Temperature effects on capillary instabilities in a thin nematic liquid crystalline fiber embedded in a viscous matrixA.-G. Cheong and A.D. Rey
Department of Chemical Engineering, McGill University, 3610 University Street, Montreal, Quebec, Canada H3A 2B2 firstname.lastname@example.org
(Received 15 April 2002 and Received in final form 3 October 2002 / Published online: 23 December 2002)
Linear stability analysis of capillary instabilities in a thin nematic liquid crystalline cylindrical fiber embedded in an immiscible viscous matrix is performed by formulating and solving the governing nemato-capillary equations, that include the effect of temperature on the nematic ordering as well as the effect of the nematic orientation. A representative axial nematic orientation texture with the planar easy axis at the fiber surface is studied. The surface disturbance is expressed in normal modes, which include the azimuthal wave number m to take into account non-axisymmetric modes. Capillary instabilities in nematic fibers reflect the anisotropic nature of liquid crystals, such as the ordering and orientation contributions to the surface elasticity and surface normal and bending stresses. Surface gradients of normal and bending stresses provide additional anisotropic contributions to the capillary pressure that may renormalize the classical displacement and curvature forces that exist in any fluid fiber. The exact nature (stabilizing and destabilizing) and magnitude of the renormalization of the displacement and curvature forces depend on the nematic ordering and orientation, i.e. the anisotropic contribution to the surface energy, and accordingly capillary instabilities may be axisymmetric or non-axisymmetric. In addition, when the interface curvature effects are accounted for as contributions of the work of interfacial bending and torsion to the total energy of the system, the higher-order bending moment contribution to the surface stress tensor is critical in stabilizing the fiber instabilities. For the planar easy axis, the nematic ordering contribution to the surface energy, which renormalizes the effect of the fiber shape, plays a crucial role to determine the instability mechanisms. Moreover, the unstable modes, which are most likely observed, can be driven by the dependence of surface energy on the surface area. Low-ordering fibers display the classical axisymmetric mode, since the surface energy decreases by decreasing the surface area. Decreasing temperature gives rise to the encounter with a local maximum or to monotonic increase of the characteristic length of the axisymmetric mode. Meanwhile, in the presence of high surface ordering, non-axisymmetric finite wavelength instabilities emerge, with higher modes growing faster since the surface energy decreases by increasing the surface area. As temperature decreases, the pitches of the chiral microstructures become smaller. However, this non-axisymmetric instability mechanism can be regulated by taking account of the surface bending moment, which contains higher order variations in the interface curvatures. More and more non-axisymmetric modes emerge as temperature decreases, but, at constant temperature, only a finite number of non-axisymmetric modes are unstable and a single fastest growing mode emerges with lower and higher unstable modes growing slower. For nematic fibers, the classical fiber-to-droplet transformation is one of several possible instability pathways, while others include chiral microstructures. The capillary instabilities' growth rate of a thin nematic fiber in a viscous matrix is suppressed by increasing either the fiber or matrix viscosity, but the estimated droplet sizes after fiber breakup in axisymmetric instabilities decrease with increasing the matrix viscosity.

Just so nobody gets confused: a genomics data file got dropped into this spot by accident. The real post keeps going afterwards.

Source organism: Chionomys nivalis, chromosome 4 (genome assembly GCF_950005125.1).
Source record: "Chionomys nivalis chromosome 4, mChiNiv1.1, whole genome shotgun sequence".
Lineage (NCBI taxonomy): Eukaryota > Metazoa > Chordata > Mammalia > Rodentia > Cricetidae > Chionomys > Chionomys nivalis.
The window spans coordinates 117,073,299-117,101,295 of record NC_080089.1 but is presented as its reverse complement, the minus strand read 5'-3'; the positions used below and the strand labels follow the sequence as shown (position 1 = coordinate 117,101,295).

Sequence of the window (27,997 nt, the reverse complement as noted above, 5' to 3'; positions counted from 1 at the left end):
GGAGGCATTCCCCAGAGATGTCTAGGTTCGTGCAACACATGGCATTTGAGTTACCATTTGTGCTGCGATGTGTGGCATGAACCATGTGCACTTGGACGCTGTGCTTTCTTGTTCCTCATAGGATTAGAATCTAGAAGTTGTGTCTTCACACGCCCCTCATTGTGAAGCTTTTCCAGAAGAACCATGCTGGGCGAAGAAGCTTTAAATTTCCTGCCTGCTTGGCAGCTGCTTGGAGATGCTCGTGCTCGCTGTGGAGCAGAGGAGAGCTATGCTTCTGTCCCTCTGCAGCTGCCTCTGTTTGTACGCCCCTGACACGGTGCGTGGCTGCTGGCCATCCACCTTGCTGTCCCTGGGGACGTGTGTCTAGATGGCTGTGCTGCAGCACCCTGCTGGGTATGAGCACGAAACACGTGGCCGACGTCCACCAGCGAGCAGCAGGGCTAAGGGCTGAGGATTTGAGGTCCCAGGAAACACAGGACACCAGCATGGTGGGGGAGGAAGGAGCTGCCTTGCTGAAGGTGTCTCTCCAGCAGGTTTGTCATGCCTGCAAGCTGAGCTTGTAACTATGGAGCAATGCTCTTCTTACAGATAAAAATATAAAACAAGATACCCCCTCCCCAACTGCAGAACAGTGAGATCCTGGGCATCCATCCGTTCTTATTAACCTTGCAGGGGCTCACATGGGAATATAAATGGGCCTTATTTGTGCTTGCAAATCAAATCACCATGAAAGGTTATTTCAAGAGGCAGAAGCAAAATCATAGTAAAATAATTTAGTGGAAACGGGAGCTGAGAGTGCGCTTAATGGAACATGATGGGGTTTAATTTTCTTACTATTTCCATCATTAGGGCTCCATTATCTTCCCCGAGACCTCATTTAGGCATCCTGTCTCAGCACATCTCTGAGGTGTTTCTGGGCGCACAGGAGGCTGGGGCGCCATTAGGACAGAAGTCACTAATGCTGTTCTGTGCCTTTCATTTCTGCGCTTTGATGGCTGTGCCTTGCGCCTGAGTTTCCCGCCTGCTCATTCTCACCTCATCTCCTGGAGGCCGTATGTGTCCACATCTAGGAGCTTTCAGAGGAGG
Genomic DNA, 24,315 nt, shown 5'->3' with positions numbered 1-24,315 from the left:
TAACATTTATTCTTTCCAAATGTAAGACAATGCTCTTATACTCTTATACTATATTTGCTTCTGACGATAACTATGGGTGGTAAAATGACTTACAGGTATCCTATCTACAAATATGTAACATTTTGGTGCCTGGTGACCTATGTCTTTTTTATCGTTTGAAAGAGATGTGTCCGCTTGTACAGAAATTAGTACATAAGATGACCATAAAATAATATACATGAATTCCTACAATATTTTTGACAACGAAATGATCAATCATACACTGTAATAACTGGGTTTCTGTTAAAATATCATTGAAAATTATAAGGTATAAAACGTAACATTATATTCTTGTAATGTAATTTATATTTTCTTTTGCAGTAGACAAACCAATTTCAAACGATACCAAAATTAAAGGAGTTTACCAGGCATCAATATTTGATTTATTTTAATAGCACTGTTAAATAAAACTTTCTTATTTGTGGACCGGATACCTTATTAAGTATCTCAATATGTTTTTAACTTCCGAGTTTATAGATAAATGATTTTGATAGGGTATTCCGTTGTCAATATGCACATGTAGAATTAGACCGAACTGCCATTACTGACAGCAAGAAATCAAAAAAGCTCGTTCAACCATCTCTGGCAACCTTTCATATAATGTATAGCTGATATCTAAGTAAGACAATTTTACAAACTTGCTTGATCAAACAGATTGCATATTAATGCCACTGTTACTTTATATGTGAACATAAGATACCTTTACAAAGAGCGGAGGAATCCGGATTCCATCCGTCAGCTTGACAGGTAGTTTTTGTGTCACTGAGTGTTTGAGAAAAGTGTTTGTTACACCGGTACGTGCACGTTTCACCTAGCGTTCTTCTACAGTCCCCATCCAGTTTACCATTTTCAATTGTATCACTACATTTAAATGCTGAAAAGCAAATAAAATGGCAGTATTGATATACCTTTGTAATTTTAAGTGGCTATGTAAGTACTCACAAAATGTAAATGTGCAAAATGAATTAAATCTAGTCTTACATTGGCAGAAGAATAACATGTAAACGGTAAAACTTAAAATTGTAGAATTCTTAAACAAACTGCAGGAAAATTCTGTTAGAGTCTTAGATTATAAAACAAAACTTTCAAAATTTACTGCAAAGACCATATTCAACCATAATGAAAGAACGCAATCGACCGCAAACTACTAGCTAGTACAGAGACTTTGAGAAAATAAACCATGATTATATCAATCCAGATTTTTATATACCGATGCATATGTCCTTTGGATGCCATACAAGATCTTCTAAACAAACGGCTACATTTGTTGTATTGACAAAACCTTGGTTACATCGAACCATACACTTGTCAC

61.30.Hn - Surface phenomena: alignment, anchoring, anchoring transitions, surface-induced layering, surface-induced ordering, wetting, prewetting transitions, and wetting transitions.
68.03.Kn - Dynamics (capillary waves).
68.03.Cd - Surface tension and related phenomena.
© EDP Sciences, Società Italiana di Fisica, Springer-Verlag 2002